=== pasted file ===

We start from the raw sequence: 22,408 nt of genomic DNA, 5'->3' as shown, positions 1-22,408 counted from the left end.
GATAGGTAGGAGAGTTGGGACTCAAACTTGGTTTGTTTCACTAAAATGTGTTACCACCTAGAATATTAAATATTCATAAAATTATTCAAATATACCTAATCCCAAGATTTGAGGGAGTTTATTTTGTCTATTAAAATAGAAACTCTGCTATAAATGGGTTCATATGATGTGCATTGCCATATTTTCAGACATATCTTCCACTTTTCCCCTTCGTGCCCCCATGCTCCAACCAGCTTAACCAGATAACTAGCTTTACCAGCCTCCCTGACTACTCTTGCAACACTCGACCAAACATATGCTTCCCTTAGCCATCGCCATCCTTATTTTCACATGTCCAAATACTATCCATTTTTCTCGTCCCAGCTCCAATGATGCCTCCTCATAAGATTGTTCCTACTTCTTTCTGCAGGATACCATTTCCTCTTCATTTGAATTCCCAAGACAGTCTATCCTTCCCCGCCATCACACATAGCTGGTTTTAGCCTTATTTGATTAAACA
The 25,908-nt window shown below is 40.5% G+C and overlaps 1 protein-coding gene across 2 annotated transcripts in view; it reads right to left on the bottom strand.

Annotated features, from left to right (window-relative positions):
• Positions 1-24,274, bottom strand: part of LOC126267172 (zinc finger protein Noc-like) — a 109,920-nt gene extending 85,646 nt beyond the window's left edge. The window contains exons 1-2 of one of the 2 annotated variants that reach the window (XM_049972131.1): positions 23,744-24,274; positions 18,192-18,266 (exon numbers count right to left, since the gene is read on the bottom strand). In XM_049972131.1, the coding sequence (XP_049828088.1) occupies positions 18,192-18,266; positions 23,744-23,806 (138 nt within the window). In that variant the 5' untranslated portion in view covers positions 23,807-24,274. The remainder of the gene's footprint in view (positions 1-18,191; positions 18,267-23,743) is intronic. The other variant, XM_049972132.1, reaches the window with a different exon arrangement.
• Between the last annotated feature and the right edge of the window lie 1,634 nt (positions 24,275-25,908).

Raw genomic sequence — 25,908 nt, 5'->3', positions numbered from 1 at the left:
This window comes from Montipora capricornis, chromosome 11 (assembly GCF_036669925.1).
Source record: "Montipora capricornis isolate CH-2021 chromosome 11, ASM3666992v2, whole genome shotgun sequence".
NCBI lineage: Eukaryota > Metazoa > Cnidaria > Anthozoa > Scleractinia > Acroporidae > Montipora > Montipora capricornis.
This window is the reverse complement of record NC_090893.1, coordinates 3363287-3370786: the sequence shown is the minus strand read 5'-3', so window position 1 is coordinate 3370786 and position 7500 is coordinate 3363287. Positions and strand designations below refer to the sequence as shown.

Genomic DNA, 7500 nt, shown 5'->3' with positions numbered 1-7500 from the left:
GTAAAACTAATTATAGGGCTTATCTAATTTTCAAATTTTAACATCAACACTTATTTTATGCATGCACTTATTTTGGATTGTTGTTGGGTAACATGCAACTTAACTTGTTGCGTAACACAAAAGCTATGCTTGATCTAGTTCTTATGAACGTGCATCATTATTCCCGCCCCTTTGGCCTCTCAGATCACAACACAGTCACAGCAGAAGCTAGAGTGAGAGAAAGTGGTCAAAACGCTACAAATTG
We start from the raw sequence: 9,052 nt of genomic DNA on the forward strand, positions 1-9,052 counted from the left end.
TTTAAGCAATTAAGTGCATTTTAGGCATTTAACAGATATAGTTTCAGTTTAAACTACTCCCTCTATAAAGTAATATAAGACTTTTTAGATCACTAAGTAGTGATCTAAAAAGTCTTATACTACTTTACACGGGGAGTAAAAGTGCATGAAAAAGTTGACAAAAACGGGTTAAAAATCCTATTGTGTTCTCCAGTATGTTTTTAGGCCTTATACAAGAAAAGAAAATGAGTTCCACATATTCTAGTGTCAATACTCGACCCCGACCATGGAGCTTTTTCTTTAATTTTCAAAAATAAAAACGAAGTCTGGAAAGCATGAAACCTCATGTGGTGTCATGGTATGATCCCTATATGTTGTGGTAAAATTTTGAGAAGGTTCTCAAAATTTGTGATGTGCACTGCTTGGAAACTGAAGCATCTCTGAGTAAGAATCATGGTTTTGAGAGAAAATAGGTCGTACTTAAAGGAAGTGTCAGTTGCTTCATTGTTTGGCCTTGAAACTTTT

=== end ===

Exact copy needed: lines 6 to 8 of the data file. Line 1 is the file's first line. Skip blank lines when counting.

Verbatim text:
• Between the last annotated feature and the right edge of the window lie 1,634 nt (positions 24,275-25,908).

Raw genomic sequence — 25,908 nt, 5'->3', positions numbered from 1 at the left:
This window comes from Montipora capricornis, chromosome 11 (assembly GCF_036669925.1).